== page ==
No such thing as a perfect bill… many flaws could be fixed, says P Chidambaram

The idea was not opposed; the bill [of 2014] was opposed because we felt that it was possible to have a more perfect bill, says Chidambaram.

By: Express News Service | New Delhi | Updated: August 4, 2016 1:38 am
GST, GST bill, Rajya Sabha, P chidambaram, arun jaitley, GST discussion, Rajya sabha discussion, goods and services tax, gst bill pass, parliament, congress, indian express news, GST bill news, GST bill updates, india news Chidambaram arrives in Parliament Wednesday. Source: Anil Sharma

“I welcome the friendly and conciliatory tone of the finance minister’s speech. I think the tone and approach has changed over the last three or four weeks, and that augurs well for this bill…

“If I may say in a lighter vein, between 2011-14, I did virtually what was called char dham travelling between my prime minister, the leader of the opposition in the Lok Sabha, the leader of the opposition in the Rajya Sabha and the empowered council of state finance ministers. We tried to pass the GST Bill with the support of the principal Opposition party and we failed. In the last 18 months, the government tried to pass it without the support of the principal Opposition party, and I am glad that you have also failed…

“The Congress was never opposed to the idea of a GST… The idea was not opposed; the bill [of 2014] was opposed because we felt that it was possible to have a more perfect bill… There can be no such thing as a perfect bill… but when we found that there were too many flaws in the bill, and many of those flaws could be fixed by addressing them seriously, we decided that we could support the bill…

“I wish to point out to the finance minister that there are still pieces of clumsy drafting in this bill. For example, in the list of amendments, you have made some provisions for what will go into the Consolidated Fund of India and what will not go into the Consolidated Fund of India. This problem should have been noticed much earlier…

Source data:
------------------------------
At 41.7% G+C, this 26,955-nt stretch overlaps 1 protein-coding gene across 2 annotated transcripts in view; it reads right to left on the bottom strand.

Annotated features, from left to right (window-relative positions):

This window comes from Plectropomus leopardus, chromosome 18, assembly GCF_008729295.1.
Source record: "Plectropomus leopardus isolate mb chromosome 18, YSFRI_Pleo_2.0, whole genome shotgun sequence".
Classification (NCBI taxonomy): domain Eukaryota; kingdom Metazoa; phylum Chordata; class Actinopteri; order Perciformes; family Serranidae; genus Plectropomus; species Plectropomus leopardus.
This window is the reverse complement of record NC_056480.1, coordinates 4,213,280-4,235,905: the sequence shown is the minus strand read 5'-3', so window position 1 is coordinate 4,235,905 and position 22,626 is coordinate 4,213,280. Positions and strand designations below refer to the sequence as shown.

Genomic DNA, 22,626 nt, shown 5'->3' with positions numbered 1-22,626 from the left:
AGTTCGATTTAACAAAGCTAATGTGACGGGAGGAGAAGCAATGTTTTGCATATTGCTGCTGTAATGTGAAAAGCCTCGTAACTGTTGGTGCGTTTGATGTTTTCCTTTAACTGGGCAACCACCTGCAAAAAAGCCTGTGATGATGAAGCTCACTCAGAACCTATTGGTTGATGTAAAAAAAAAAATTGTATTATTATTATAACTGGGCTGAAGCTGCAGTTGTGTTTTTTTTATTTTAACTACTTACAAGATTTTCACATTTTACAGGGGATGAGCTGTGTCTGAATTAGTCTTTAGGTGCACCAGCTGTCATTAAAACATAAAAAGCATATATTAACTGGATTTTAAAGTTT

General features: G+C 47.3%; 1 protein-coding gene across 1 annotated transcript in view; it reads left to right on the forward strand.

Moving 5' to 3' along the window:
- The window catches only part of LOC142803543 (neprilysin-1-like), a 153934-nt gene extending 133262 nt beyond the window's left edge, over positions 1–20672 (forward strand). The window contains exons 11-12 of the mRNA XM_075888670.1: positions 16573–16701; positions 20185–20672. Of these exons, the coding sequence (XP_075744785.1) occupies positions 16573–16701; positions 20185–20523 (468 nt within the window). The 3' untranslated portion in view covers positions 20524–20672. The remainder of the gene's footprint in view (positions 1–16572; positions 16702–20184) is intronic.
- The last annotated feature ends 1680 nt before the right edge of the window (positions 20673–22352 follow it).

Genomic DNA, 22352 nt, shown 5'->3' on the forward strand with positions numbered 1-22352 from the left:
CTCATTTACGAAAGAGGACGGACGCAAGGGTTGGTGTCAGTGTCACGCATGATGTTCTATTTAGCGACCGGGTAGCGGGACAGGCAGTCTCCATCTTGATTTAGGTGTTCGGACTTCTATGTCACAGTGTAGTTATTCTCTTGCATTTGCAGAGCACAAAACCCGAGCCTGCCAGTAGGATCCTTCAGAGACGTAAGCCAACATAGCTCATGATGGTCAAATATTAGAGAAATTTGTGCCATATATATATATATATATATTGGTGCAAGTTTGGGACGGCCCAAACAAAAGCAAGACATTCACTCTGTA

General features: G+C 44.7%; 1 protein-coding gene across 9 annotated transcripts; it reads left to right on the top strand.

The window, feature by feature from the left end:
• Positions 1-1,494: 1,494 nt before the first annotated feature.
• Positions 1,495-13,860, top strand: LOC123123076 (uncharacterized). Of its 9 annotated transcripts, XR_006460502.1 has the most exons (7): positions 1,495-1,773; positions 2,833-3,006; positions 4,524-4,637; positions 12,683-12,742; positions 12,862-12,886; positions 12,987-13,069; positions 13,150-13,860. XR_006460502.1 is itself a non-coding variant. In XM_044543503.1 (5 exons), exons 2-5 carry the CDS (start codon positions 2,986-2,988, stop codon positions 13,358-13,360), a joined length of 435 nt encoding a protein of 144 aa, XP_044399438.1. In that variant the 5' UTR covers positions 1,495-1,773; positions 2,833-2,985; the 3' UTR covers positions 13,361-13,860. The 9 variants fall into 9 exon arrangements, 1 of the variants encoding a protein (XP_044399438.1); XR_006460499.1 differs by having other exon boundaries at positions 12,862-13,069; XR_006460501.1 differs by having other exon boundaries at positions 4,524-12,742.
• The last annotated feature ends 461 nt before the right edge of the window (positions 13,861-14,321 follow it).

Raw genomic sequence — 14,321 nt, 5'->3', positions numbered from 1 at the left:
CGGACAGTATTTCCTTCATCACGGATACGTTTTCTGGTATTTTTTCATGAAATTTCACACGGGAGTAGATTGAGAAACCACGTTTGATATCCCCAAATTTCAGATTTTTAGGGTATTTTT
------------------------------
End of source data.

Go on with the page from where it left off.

“I now come to the more important part of this bill, which is, the heart of the bill, the core of the bill. This is about the rate of tax… It is not a matter between the Union finance minister and the state finance ministers. There is a third line to the triangle; that is the people of this country… An indirect tax, by definition, is a regressive tax. Any indirect tax falls equally on the rich and poor. If you buy a soft drinks bottle; whether a rich buys it or a poor man buys it, he pays the same excise duty on the soft drinks bottle… In the name of the people, I ask you to keep this rate at the rate recommended by your chief economic adviser, namely, the standard rate should not exceed 18 per cent…

“Taxation is the exclusive power of Parliament. It should remain the exclusive power of Parliament. We can give some flexibility to the executive, but eventually, it is Parliament which must call the shots on what the rate is…

“I want an assurance from the Leader of the House, the honorable finance minister, my good friend and fellow lawyer, that when that bill is brought, it will be brought as a financial bill and not as a money bill… This is something within the power of the government to say, ‘Yes, we will introduce the CGST bill and the IGST bill as financial bills and both Houses will debate, both Houses will vote’… And, I say, after the debate, my party will support this bill, but we require assurances from the finance minister.”

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